November ’23 at-a-glance … taxes, tariffs & trade
New NAFEM Guide aids import/export processes
NAFEM is proud to introduce a newly updated resource to help members identify international certifications. The Global Market Access and Conformity Guide provides certification contact information for fuel type, region and food contact surfaces. This guide helps reduce research time by linking directly to information sources. Our thanks to the International Compliance Task Group, led by Irina Rashfal, Intertek, for updating this resource.
Advocacy efforts continue to maintain R&D tax credit in support of innovation
For more than a year, NAFEM has worked with the National Association of Manufacturers (NAM) and other industry groups to urge Congress to ensure that the tax code continues to support business innovation. Now, changes proposed by the IRS to Form 6765 used to claim the research and development tax credit could disproportionately impact small manufacturers with fewer resources to compile the information needed for the new Form. According to NAM, the new Section F in the revised Form requires much more detailed information. “The current Form only requires disclosure of total qualified research expenses by type, which is consistent with the statutory mandate that the compliance burden be minimal,” NAM explained. NAM is calling on the IRS to withdraw its proposed changes to Form 6765 or to modify the form and delay its implementation for at least a year.
U.S. – EU agreement on steel, aluminum imports pushed to year-end
The U.S. – EU agreement that replaced Section 232 steel and aluminum tariffs with tariff rate quotas (TRQs) expired Oct. 31. Although unable to secure a new agreement by the deadline, the parties have extended the current agreement and deadline for negotiations until year-end while they continue to work toward a Global Agreement on Sustainable Steel and Aluminum (GASSA). The U.S. is driving for a GASSA that would limit CO2 emissions in steel and aluminum production in return for lower or no tariffs or TRQs.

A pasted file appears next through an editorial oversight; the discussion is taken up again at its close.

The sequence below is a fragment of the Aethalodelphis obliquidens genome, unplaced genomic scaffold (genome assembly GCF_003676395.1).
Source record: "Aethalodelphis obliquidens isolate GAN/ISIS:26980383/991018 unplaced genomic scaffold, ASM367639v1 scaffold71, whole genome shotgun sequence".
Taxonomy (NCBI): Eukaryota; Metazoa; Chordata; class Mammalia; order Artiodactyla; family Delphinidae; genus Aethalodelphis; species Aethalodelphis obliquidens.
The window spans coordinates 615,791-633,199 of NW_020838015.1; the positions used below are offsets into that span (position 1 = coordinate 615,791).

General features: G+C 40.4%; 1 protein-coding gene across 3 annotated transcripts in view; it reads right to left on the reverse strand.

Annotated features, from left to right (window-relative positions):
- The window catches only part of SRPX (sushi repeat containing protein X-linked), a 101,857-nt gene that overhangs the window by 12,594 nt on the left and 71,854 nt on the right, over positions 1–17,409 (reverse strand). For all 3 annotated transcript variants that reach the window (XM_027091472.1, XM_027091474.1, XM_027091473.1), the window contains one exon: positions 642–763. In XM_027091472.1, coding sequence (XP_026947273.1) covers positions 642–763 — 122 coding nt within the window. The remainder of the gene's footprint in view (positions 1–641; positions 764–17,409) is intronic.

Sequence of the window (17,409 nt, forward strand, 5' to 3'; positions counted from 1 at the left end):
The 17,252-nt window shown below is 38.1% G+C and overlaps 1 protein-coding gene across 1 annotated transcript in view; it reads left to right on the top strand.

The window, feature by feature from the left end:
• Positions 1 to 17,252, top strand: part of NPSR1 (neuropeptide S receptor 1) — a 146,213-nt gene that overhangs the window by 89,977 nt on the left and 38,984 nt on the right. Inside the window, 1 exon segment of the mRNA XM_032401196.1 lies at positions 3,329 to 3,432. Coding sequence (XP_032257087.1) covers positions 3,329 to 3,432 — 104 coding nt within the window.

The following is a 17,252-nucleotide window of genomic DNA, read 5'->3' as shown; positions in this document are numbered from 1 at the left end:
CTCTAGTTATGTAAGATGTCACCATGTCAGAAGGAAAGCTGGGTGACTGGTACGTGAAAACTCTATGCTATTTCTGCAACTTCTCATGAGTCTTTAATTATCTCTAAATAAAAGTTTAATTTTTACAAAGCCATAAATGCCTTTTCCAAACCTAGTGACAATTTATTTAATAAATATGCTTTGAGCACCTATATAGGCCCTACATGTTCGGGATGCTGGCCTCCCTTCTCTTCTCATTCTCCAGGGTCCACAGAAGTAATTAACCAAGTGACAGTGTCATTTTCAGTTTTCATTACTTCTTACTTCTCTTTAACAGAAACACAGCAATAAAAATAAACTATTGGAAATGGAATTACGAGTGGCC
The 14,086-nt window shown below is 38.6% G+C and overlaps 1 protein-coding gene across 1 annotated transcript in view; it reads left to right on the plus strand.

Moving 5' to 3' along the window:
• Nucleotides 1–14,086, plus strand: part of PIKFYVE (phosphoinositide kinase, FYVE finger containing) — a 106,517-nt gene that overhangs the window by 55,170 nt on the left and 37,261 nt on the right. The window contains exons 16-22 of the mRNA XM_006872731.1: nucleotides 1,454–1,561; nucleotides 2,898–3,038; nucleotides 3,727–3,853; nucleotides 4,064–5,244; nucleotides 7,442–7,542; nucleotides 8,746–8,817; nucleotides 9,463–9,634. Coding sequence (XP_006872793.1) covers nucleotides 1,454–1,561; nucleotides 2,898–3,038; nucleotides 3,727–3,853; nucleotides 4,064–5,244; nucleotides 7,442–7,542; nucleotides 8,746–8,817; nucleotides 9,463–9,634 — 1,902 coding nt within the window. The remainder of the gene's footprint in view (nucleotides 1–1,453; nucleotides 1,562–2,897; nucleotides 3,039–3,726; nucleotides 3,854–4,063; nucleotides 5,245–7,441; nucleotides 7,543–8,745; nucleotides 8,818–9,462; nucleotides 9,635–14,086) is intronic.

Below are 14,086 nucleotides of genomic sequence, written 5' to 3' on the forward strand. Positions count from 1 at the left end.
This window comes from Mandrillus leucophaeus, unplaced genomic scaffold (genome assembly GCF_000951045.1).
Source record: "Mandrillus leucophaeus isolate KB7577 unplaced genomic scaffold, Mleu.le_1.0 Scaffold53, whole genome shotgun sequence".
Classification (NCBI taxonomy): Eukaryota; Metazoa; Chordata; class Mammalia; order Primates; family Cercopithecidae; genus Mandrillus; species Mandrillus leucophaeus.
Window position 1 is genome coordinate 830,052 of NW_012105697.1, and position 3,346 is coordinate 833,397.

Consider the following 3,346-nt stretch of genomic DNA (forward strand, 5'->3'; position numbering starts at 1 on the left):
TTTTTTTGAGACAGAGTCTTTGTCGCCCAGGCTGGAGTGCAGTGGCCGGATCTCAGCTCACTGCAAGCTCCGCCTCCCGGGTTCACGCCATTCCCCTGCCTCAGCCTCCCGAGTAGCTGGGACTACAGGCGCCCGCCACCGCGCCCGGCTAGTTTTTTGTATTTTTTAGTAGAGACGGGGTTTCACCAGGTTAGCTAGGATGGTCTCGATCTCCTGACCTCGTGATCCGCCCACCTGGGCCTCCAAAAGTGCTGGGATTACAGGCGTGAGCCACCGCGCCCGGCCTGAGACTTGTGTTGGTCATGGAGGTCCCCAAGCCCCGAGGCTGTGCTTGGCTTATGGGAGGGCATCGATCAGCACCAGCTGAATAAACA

U.S. Court of International Trade decision aligns with NAFEM comments on Section 232 tariffs; Supreme Court refuses to hear appeal to invalidate tariffs
In an October opinion, the U.S. Court of International Trade (USCIT) agreed with plaintiff Seneca Foods that the U.S. Department of Commerce’s denials of Section 232 waiver requests were “arbitrary and capricious, failing to acknowledge and address evidence on the record that contradicted the agency’s findings.” Commerce has been ordered by the court to reconsider the denial and, if it opts to deny the exclusion requests again, to provide further explanation of its decision.
“The case supports NAFEM’s comments requesting more transparency on the Section 232 exclusion process and calling for a more fact-based approach,” said Christine Sohar-Henter, NAFEM legal counsel, Barnes & Thornburg.
Also in October, the U.S. Supreme Court declined to hear an appeal of a lower court’s decision not to invalidate the Section 232 tariffs. The justices let stand a U.S. Court of Appeals for the Federal Circuit decision that presidents are authorized to impose “contingency-dependent” tariff increases to fulfill their original national security objectives.
International aluminum extrusion manufacturers investigated for antidumping
Manufacturers producing aluminum extrusions in multiple countries are being investigated by the U.S. Department of Commerce (Commerce) for antidumping. The extrusions are used in a wide variety of products, including glass shelves and fin evaporator coals and systems for refrigerators. Commerce intends to further evaluate and clarify the scope of the investigation as it continues this work. Antidumping fines are aggressive, often as much as 200-300% of the article’s value. Members purchasing these products are advised to speak with their import specialists.
Comments were due Nov. 13. Countries included in the investigation are China, the Dominican Republic, Ecuador, India, Indonesia, Italy, Korea, Malaysia, Mexico, Taiwan, Thailand, Turkey, the UAE and Vietnam.